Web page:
ANNE (ANNA), SAINT: Mother of the Virgin Mary. According to apocryphal tradition (Evangelium de nativitate Mariæ and Protevangeliurn Jacobi), she is said to have been born at Bethlehem, the daughter of the priest Matthan. She was married to the pious Joachim of the tribe of Judah, and for twenty years was childless. At her assiduous supplication, an angel foretold that she should conceive and bring forth, and that her seed should be praised in the whole world. Joachim too received comforting promises from the angel. When the daughter was one year old the parents prepared a banquet, and Anna sang a song of praise similar to the Magnificat. When three years of age, Mary, having been dedicated before her birth to the service of God, was brought to Jerusalem by her parents and given to the priests to be educated in the Temple. According to later apocryphal legends, Joachim died soon after Mary's birth, and Anna, "not out of sensual lusts, but at the prompting of the Holy Spirit," married first Cleophas, to whom she bore Mary, the wife of Alphaeus, and after his death Salomas, by whom she became the mother of a third Mary, the wife of Zebedaeus. The legend in this form, which owes its development to the luxuriant Anne cult of the later medieval period, was known to Jean Gerson (d. 1429; cf. his Oratio de nativitate virginis Mariæ, Opera, iii. 59). Conrad Wimpina (in his Oratio de divæ Annæ trinubio, 1518), as well as Johann Eck (in a sermon in vol. iii. of his Homiliæ, Paris, 1579), defended the legend.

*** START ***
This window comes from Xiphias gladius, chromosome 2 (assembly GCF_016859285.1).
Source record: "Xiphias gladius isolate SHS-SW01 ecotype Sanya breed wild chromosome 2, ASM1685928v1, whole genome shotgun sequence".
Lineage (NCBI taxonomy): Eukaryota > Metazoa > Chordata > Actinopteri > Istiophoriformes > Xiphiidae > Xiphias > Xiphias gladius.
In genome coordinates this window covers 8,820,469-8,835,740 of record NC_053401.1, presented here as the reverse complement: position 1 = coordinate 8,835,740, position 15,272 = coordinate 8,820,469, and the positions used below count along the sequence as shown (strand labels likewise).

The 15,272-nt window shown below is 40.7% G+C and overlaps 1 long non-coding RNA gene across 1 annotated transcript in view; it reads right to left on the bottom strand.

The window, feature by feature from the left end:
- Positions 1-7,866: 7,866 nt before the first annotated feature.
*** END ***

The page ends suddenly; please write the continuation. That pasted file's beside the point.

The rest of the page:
Thus the most fantastic excesses of the Anne cult coincide with the Reformation epoch, and were defended by Roman Catholic theologians of the most different schools--not only immaculistic Franciscans, but also Dominicans, Carmelites, and Augustinian hermits. Even Luther, in his youth, when overtaken by a thunderstorm, cried to Anne for help, and vowed, if delivered, to become a monk (Köstlin, Leben Luthers, i. 49, Berlin, 1893). It was a firm belief in the popular mind of the time that Christ's grandmother preserved health, made rich, and protected in death. The pictorial representations of the fifteenth to the seventeenth century dedicated to Anne are almost innumerable as well as the Anne churches. In post-Reformation times popes promoted the Anne cult; thus Gregory XIII. in 1584 ordered that on July 26, the supposed day of Anne's death, a double mass should be said throughout the whole Church; and Benedict XIV. in his De festis Mariæ Virginis (ii. 9), recommends the veneration of St. Anne. In the Greek church St. Anne is also celebrated, partly by festivals (July 25 in commemoration of her death; Dec. 9, as the day of her conception; Sept. 9, as the day of her marriage with Joachim), partly by a rich ascetic-homiletical literature, which reaches back to Gregory of Nyssa, but without following the later medieval legends of Western tradition.